· Being bodily. Being present is mostly a bodily experience. It means we are aware of having a body that occupies some particular space at some specific time. One old definition of the word present is “ in this place”. We can think of our bodies being in a particular place in two ways, instinctively or mindfully. The first happens when we are either instinctive active or instinctively emotional. I think athletes, actors or performers are often instinctively being present. Their actions are driven by instinct and not mindfulness. It is not much different than the instinct driving the play of children. Another expression of instinctively being in this place is the expression of deep emotion, grief, fear, sadness or anger. The second way we can become bodily is by being mindful of our bodies. We can notice internal sensations like a tight jaw, a pounding forehead, jittery limbs, a bloated abdominal area or shallow breathing. We can also be mindful of the different places in our bodies that are containing emotional energies. Possibilities include fear in the stomach, anger in the jaw and sadness in the chest.

· Pace. Maintaining stillness or moving slowly helps keep us in a certain place. Speed tends to usher us into the next moment. Moving fast, even talking fast, is a way to be in the future. Of course, swift movement typically gets praised as productive, easily obstructing our efforts at being present. Slowness allows for our energetic field to remain closer to our centers of gravity, approximately two inches below the navel. When centered in that way, we can bring more mindfulness to our emotions and our intentions. We are able to use language rather than acting impetuously. We lower the likelihood of acting in some hurtful way, resulting in regret. We then need to employ a series of justifications and rationalizations in order to redeem our behavior. Moving slowly takes courage, since there is some loss, some confusion, some defeat, some fear waiting there in the moment. How seductive the illusion is that we can out-run what we don’t want to face or feel.

· Attention. An old definition of the word attention is “to listen closely”. As mentioned above, our attention can be focused toward the inner world or toward the outer world. When we offer attention to the external world, we are experiencing something happening in the immediate environment with a minimum amount of distraction. When such attention has quality, we can say that some measure of attunement is taking place. We are adjusting our listening skills in order to take in the feelings, beliefs or values we are witnessing. When attunement is sharpened, our listening is minimally burdened by our own biases.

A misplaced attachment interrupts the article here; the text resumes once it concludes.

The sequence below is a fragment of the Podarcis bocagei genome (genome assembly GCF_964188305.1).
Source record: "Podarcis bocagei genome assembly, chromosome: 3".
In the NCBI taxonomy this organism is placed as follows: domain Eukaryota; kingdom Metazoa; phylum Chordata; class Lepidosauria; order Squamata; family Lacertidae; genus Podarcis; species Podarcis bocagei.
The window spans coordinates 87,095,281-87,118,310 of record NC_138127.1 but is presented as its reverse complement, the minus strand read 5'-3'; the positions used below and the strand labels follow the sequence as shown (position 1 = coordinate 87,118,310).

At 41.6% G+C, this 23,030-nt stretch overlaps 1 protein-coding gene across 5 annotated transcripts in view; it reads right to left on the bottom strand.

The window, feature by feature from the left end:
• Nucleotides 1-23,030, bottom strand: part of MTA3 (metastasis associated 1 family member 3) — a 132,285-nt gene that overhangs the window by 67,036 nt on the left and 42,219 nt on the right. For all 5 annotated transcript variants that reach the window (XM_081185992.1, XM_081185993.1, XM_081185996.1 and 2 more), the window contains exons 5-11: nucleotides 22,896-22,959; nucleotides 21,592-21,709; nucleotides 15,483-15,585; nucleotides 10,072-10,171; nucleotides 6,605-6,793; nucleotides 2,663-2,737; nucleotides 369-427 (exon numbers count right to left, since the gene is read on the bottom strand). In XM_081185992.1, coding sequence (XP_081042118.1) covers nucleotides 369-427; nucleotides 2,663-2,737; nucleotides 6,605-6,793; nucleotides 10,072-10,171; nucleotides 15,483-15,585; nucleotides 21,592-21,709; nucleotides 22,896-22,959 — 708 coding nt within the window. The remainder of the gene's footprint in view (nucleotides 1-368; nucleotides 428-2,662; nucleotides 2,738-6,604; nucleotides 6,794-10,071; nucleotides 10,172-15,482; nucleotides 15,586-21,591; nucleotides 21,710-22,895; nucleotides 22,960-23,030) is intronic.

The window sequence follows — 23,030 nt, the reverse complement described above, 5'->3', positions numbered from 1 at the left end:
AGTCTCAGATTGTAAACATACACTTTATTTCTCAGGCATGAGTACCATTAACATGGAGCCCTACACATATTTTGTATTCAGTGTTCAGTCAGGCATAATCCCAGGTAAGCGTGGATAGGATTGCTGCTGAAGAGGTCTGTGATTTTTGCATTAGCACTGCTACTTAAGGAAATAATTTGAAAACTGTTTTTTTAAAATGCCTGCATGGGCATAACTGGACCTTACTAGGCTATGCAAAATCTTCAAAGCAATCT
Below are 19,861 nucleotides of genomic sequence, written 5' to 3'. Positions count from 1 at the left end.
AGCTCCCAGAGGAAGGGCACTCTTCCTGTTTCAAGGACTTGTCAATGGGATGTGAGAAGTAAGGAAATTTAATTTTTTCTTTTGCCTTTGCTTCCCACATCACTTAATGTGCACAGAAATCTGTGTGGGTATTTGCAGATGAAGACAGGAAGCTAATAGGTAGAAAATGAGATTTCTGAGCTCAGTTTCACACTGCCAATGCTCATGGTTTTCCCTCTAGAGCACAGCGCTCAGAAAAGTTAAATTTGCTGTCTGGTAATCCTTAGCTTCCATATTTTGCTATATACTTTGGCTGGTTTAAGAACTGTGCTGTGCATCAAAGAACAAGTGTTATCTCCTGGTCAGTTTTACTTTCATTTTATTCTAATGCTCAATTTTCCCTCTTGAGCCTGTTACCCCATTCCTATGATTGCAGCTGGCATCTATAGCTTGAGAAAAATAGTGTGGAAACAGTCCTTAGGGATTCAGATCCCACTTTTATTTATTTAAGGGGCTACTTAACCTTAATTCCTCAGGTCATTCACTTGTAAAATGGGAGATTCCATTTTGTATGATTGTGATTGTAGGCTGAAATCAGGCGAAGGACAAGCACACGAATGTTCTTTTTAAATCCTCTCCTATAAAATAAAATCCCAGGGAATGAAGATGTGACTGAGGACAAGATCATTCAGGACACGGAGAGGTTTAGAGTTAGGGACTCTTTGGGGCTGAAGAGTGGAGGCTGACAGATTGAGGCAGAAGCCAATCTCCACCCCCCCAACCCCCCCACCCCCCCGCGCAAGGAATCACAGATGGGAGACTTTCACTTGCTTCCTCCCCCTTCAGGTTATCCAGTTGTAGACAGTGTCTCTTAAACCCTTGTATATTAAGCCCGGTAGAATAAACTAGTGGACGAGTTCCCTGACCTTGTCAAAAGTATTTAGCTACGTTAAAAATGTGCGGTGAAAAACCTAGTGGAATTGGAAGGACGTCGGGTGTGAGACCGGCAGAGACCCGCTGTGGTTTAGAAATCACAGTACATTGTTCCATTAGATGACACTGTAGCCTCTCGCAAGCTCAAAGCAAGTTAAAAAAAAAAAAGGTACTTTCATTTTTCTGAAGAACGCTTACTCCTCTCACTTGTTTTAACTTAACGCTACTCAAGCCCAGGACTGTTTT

Benefits of Being Present

Being present means our bodies are in a particular place, slow moving and attending to either our internal or external experience. We’ve looked at the hazards of being present. Now, let’s explore the benefits.

· We are more available to being informed. Receiving more information or knowledge is a great benefit of being present. This means that we come to actually hold the faith that the here and now can be an effective conduit for deepening our understanding of life and ourselves. However, when the future is glamorized, it can be very challenging to believe that the present would have some valuable offering.

· We have a greater capacity to bring discernment to our decisions. Because we are still, being touched and moved by our experience and having the time to explore our reactions, we limit acting prematurely. Pausing enhances discernment by allowing our perceptions greater acuity and our decisions more consideration.

· We can exercise some measure of control over our lives. Having some degree of control over our choices and decision only happens when we are being present in some particular place.

· We are more available to love and be loved. Love can only reach us when we are being present, and we can only offer love when being present. A topic for further examination is how it is that being loved becomes such a motivation for not being present.

· We are more prepared to support our safety when necessary. The ego’s natural tendency is to either go to the past or future in order to acquire safety. Unfortunately, neither of those can operate as an authentic resource for safety when it’s needed. One of the first lessons in any fundamental marshal arts class is how to remain grounded and stay balanced, since falling is what is to be avoided at all costs when sparring. Acquiring balance and being grounded as well as being able to flee or fight can only happen when we’re being present.

How to be present is not something we ultimately figure out. We become familiar with it because of a commitment to remain its apprentice. In our apprenticeship, we will experience not being present again, again and again. This is not an unfortunate failure. It is the way of real development, which takes place in the context of polarity. We learn about being present by being able to recognize when we’re not present. The process is no different than the development that takes place in all polarities. We come to know freedom because of our experience of bondage, fulfillment because of knowing emptiness, being welcomed because we know what it means to be forgotten or compassion because of issuing or receiving disdain. The only thing that matters is our compassionate commitment to the apprenticeship, not a striving toward some idyllic state of always being present.